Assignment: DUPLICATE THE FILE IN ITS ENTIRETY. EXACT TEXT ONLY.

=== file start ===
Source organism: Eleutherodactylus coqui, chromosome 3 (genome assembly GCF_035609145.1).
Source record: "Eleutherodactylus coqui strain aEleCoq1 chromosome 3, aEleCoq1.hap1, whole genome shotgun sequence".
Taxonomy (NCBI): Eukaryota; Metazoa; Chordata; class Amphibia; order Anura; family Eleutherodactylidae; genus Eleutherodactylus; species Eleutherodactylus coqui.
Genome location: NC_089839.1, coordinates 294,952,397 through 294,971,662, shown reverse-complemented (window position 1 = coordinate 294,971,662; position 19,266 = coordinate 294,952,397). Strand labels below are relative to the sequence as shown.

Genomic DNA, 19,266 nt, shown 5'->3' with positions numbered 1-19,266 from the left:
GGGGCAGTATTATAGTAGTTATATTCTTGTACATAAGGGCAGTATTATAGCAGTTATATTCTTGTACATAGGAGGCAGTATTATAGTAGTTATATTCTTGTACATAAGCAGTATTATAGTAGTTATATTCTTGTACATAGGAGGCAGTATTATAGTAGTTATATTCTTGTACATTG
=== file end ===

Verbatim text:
Source organism: Eleutherodactylus coqui, chromosome 3 (genome assembly GCF_035609145.1).
Source record: "Eleutherodactylus coqui strain aEleCoq1 chromosome 3, aEleCoq1.hap1, whole genome shotgun sequence".
Taxonomy (NCBI): Eukaryota; Metazoa; Chordata; class Amphibia; order Anura; family Eleutherodactylidae; genus Eleutherodactylus; species Eleutherodactylus coqui.
Genome location: NC_089839.1, coordinates 294,952,397 through 294,971,662, shown reverse-complemented (window position 1 = coordinate 294,971,662; position 19,266 = coordinate 294,952,397). Strand labels below are relative to the sequence as shown.

Genomic DNA, 19,266 nt, shown 5'->3' with positions numbered 1-19,266 from the left:
GGGGCAGTATTATAGTAGTTATATTCTTGTACATAAGGGCAGTATTATAGCAGTTATATTCTTGTACATAGGAGGCAGTATTATAGTAGTTATATTCTTGTACATAAGCAGTATTATAGTAGTTATATTCTTGTACATAGGAGGCAGTATTATAGTAGTTATATTCTTGTACATTG